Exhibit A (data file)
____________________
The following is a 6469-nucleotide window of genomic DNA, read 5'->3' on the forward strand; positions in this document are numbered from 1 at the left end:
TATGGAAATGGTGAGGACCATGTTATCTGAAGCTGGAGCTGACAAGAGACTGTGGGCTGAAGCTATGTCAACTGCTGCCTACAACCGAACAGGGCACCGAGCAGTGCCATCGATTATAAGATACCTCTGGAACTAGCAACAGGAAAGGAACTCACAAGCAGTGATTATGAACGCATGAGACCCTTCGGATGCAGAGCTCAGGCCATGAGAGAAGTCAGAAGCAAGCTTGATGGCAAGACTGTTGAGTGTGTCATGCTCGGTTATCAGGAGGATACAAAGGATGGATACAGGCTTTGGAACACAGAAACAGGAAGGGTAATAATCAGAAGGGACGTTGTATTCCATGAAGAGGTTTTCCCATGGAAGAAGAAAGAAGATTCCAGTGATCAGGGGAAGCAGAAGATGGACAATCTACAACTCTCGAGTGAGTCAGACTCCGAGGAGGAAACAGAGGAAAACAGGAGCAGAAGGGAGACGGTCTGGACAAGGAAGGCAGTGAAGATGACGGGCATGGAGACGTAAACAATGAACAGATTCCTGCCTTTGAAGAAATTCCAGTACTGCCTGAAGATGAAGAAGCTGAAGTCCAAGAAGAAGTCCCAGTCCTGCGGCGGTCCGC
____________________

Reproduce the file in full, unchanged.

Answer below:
The following is a 6469-nucleotide window of genomic DNA, read 5'->3' on the forward strand; positions in this document are numbered from 1 at the left end:
TATGGAAATGGTGAGGACCATGTTATCTGAAGCTGGAGCTGACAAGAGACTGTGGGCTGAAGCTATGTCAACTGCTGCCTACAACCGAACAGGGCACCGAGCAGTGCCATCGATTATAAGATACCTCTGGAACTAGCAACAGGAAAGGAACTCACAAGCAGTGATTATGAACGCATGAGACCCTTCGGATGCAGAGCTCAGGCCATGAGAGAAGTCAGAAGCAAGCTTGATGGCAAGACTGTTGAGTGTGTCATGCTCGGTTATCAGGAGGATACAAAGGATGGATACAGGCTTTGGAACACAGAAACAGGAAGGGTAATAATCAGAAGGGACGTTGTATTCCATGAAGAGGTTTTCCCATGGAAGAAGAAAGAAGATTCCAGTGATCAGGGGAAGCAGAAGATGGACAATCTACAACTCTCGAGTGAGTCAGACTCCGAGGAGGAAACAGAGGAAAACAGGAGCAGAAGGGAGACGGTCTGGACAAGGAAGGCAGTGAAGATGACGGGCATGGAGACGTAAACAATGAACAGATTCCTGCCTTTGAAGAAATTCCAGTACTGCCTGAAGATGAAGAAGCTGAAGTCCAAGAAGAAGTCCCAGTCCTGCGGCGGTCCGC